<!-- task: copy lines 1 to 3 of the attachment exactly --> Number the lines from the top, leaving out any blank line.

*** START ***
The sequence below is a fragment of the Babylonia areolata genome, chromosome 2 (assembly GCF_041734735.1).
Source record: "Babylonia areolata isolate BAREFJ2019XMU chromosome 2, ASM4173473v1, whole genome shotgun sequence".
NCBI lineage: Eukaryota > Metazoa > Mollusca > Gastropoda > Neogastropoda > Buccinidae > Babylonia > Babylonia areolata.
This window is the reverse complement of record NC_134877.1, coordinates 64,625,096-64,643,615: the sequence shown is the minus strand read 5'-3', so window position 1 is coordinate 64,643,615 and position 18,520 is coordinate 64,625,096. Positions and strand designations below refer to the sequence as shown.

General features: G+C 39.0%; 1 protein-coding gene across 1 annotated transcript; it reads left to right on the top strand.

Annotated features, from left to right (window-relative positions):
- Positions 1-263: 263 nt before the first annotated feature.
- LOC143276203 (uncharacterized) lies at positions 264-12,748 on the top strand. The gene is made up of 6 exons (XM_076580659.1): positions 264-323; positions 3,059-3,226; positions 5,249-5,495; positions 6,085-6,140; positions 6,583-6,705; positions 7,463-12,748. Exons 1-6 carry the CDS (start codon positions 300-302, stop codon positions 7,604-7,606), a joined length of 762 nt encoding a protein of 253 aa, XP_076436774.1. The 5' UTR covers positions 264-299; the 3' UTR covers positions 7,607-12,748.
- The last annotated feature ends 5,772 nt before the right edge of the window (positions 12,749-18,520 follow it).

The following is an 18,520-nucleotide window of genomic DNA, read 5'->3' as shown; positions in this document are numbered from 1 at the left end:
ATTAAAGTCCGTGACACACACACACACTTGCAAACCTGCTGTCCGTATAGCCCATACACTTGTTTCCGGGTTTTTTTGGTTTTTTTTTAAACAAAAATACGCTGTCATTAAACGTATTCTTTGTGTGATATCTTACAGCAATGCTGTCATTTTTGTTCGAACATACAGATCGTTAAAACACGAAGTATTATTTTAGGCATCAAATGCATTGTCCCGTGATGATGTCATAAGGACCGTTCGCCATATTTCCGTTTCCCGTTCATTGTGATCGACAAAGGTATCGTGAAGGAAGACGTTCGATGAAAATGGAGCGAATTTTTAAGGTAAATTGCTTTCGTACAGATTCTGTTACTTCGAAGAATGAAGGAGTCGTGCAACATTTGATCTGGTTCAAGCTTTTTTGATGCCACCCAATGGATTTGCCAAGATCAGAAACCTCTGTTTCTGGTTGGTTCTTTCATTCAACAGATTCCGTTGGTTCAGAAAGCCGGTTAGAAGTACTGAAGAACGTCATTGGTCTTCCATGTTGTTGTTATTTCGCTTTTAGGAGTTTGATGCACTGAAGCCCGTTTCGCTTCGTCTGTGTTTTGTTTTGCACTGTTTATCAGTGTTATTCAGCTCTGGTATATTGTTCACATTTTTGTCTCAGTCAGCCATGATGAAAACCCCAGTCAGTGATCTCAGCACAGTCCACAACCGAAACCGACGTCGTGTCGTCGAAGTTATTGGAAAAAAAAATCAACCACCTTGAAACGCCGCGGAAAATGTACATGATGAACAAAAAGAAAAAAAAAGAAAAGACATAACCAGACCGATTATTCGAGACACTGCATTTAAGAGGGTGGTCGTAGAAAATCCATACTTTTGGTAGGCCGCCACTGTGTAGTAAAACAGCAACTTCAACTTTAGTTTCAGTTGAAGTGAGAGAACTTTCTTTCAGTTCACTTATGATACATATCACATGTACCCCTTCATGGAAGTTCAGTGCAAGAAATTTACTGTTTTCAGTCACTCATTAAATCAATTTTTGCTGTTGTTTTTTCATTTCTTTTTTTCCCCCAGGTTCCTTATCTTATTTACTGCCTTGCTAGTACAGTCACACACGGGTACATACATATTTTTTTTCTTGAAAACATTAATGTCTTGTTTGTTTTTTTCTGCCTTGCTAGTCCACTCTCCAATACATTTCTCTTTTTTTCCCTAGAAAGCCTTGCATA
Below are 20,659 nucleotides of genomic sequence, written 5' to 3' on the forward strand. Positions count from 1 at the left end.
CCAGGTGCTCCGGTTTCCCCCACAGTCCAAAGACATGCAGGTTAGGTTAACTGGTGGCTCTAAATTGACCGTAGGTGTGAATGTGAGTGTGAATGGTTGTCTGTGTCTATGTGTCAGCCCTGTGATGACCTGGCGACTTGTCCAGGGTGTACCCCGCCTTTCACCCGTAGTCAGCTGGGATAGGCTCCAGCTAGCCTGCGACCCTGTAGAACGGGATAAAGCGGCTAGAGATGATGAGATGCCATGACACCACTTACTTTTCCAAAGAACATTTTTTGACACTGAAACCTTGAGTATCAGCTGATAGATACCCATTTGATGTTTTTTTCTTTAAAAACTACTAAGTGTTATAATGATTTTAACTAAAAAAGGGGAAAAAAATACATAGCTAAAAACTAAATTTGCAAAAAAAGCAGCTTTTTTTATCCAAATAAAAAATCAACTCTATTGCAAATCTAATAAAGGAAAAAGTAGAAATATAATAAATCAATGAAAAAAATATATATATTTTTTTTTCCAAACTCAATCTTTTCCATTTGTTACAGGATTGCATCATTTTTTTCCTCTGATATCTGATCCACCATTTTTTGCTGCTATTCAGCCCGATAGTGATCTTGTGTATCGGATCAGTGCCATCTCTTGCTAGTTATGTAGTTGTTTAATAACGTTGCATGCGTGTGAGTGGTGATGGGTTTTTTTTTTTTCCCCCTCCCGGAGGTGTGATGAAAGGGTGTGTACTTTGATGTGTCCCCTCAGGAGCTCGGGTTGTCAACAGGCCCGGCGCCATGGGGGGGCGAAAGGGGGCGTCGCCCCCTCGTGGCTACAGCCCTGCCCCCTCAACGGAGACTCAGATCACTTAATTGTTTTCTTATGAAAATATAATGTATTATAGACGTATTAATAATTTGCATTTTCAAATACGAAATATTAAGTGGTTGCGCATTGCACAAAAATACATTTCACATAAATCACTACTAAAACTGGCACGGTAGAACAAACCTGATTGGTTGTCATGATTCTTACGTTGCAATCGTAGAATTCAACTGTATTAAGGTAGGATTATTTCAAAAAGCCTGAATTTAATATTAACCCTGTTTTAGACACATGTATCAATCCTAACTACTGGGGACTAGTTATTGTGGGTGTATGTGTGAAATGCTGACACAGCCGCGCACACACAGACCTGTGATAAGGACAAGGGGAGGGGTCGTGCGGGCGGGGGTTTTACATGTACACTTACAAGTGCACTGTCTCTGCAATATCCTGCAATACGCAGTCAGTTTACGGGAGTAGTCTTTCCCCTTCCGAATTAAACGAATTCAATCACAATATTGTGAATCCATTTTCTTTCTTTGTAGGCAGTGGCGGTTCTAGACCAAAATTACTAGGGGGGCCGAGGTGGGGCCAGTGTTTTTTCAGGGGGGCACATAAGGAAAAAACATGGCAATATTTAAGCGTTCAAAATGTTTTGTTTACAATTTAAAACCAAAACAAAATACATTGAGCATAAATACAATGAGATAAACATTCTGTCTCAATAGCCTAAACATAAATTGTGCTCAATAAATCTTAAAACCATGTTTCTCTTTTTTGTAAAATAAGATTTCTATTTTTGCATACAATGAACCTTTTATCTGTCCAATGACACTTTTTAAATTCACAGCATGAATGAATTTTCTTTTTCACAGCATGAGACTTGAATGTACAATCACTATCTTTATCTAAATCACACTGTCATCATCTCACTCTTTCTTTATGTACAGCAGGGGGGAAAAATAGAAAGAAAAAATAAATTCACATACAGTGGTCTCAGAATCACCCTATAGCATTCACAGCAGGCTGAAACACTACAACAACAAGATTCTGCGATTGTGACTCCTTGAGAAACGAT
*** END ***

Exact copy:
The sequence below is a fragment of the Babylonia areolata genome, chromosome 2 (assembly GCF_041734735.1).
Source record: "Babylonia areolata isolate BAREFJ2019XMU chromosome 2, ASM4173473v1, whole genome shotgun sequence".
NCBI lineage: Eukaryota > Metazoa > Mollusca > Gastropoda > Neogastropoda > Buccinidae > Babylonia > Babylonia areolata.